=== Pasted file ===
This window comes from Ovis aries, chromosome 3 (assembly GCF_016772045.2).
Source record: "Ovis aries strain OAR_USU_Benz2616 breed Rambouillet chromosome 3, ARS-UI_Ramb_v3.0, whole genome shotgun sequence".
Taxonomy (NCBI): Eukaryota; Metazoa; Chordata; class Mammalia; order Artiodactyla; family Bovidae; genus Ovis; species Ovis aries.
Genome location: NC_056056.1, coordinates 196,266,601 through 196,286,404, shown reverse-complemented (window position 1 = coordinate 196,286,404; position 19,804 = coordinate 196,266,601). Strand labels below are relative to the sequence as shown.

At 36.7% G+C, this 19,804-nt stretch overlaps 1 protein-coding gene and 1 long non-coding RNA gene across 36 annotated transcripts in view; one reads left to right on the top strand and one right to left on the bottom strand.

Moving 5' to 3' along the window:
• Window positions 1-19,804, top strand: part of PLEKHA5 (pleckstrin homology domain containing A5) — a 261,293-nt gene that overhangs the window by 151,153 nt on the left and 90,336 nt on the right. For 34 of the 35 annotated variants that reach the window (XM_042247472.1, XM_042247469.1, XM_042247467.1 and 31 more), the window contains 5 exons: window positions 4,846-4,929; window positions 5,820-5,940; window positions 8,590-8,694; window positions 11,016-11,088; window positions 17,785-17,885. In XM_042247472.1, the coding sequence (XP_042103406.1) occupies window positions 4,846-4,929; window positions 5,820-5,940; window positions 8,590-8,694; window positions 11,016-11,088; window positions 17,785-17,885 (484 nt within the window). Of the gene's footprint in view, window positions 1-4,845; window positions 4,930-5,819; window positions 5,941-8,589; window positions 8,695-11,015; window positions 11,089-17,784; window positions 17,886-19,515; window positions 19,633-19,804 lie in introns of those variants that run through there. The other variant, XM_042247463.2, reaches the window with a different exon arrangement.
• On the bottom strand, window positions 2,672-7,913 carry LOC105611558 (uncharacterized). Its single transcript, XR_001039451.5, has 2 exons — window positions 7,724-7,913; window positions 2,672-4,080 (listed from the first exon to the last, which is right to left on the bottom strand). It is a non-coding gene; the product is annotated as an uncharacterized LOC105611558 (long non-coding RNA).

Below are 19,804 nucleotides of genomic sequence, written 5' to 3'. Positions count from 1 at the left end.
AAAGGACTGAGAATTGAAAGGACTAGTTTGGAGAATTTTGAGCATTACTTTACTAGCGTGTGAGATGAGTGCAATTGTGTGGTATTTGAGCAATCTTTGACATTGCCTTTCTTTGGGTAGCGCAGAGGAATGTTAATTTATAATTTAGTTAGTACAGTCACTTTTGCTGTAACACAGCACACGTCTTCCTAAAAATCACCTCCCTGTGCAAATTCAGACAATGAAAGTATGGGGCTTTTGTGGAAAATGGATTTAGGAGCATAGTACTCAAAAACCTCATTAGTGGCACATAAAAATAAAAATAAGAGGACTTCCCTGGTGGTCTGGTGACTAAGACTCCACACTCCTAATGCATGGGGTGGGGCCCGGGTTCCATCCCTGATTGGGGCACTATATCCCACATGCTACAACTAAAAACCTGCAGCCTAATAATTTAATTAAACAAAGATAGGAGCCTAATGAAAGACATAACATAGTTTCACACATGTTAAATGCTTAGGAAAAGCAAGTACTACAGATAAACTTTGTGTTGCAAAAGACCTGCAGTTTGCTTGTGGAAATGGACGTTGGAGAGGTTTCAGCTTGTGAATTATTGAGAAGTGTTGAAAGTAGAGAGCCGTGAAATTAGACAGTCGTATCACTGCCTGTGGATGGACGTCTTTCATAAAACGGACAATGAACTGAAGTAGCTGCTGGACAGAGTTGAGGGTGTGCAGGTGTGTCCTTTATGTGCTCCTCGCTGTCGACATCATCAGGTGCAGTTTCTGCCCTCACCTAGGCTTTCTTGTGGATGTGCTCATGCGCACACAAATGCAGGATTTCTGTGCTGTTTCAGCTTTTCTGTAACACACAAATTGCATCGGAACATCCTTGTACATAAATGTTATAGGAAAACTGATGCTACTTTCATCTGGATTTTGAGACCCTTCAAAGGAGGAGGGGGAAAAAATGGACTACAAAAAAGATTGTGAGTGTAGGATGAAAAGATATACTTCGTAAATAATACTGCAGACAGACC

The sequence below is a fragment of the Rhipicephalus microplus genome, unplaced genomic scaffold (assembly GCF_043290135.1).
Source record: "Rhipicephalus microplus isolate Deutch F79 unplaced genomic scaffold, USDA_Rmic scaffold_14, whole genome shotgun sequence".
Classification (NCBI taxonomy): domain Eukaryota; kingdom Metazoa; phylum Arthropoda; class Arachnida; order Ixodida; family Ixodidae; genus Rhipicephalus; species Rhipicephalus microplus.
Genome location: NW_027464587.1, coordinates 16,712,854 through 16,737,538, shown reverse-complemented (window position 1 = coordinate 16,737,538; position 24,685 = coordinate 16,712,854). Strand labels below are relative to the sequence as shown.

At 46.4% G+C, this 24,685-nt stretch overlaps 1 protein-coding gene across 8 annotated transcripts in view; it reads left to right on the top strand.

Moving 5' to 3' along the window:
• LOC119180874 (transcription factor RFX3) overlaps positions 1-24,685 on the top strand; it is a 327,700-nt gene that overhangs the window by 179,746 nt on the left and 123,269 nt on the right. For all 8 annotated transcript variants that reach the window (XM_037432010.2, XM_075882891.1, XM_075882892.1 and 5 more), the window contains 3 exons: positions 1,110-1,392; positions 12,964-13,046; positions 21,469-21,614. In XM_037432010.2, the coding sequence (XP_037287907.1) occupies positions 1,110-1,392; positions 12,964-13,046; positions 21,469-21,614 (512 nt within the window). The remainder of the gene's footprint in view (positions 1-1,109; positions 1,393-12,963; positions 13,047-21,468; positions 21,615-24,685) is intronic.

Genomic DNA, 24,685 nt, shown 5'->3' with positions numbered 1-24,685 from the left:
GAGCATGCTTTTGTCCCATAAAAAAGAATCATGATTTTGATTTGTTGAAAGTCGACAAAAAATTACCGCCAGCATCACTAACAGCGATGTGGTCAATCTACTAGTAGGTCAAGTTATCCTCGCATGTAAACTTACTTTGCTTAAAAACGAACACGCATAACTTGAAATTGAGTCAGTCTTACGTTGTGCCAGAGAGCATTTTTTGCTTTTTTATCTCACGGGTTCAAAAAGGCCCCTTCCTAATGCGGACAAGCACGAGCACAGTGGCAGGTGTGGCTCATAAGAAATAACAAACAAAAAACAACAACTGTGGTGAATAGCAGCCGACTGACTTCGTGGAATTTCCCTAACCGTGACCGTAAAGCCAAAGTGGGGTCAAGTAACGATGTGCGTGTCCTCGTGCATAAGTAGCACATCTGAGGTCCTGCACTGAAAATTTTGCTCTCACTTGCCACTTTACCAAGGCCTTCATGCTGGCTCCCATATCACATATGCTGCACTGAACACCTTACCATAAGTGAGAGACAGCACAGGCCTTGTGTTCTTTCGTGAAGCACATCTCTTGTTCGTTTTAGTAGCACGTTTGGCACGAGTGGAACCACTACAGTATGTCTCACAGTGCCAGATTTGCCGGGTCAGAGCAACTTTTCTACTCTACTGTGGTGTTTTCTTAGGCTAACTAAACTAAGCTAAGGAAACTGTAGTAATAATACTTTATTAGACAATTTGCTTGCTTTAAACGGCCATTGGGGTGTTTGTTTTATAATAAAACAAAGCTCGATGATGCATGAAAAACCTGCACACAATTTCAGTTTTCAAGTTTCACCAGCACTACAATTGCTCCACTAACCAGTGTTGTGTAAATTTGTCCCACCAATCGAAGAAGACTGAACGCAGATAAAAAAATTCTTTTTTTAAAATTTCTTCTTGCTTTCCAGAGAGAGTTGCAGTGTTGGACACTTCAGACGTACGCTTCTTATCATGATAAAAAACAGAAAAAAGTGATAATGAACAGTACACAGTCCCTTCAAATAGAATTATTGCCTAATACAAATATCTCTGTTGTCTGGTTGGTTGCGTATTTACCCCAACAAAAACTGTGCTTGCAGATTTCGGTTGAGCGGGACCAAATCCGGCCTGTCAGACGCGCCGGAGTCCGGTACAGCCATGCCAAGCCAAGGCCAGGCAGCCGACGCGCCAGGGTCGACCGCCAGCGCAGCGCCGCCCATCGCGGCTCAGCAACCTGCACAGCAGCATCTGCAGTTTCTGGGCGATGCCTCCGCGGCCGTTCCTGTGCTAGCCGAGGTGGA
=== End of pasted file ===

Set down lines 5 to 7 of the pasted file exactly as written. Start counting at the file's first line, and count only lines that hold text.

At 36.7% G+C, this 19,804-nt stretch overlaps 1 protein-coding gene and 1 long non-coding RNA gene across 36 annotated transcripts in view; one reads left to right on the top strand and one right to left on the bottom strand.

Moving 5' to 3' along the window:
• Window positions 1-19,804, top strand: part of PLEKHA5 (pleckstrin homology domain containing A5) — a 261,293-nt gene that overhangs the window by 151,153 nt on the left and 90,336 nt on the right. For 34 of the 35 annotated variants that reach the window (XM_042247472.1, XM_042247469.1, XM_042247467.1 and 31 more), the window contains 5 exons: window positions 4,846-4,929; window positions 5,820-5,940; window positions 8,590-8,694; window positions 11,016-11,088; window positions 17,785-17,885. In XM_042247472.1, the coding sequence (XP_042103406.1) occupies window positions 4,846-4,929; window positions 5,820-5,940; window positions 8,590-8,694; window positions 11,016-11,088; window positions 17,785-17,885 (484 nt within the window). Of the gene's footprint in view, window positions 1-4,845; window positions 4,930-5,819; window positions 5,941-8,589; window positions 8,695-11,015; window positions 11,089-17,784; window positions 17,886-19,515; window positions 19,633-19,804 lie in introns of those variants that run through there. The other variant, XM_042247463.2, reaches the window with a different exon arrangement.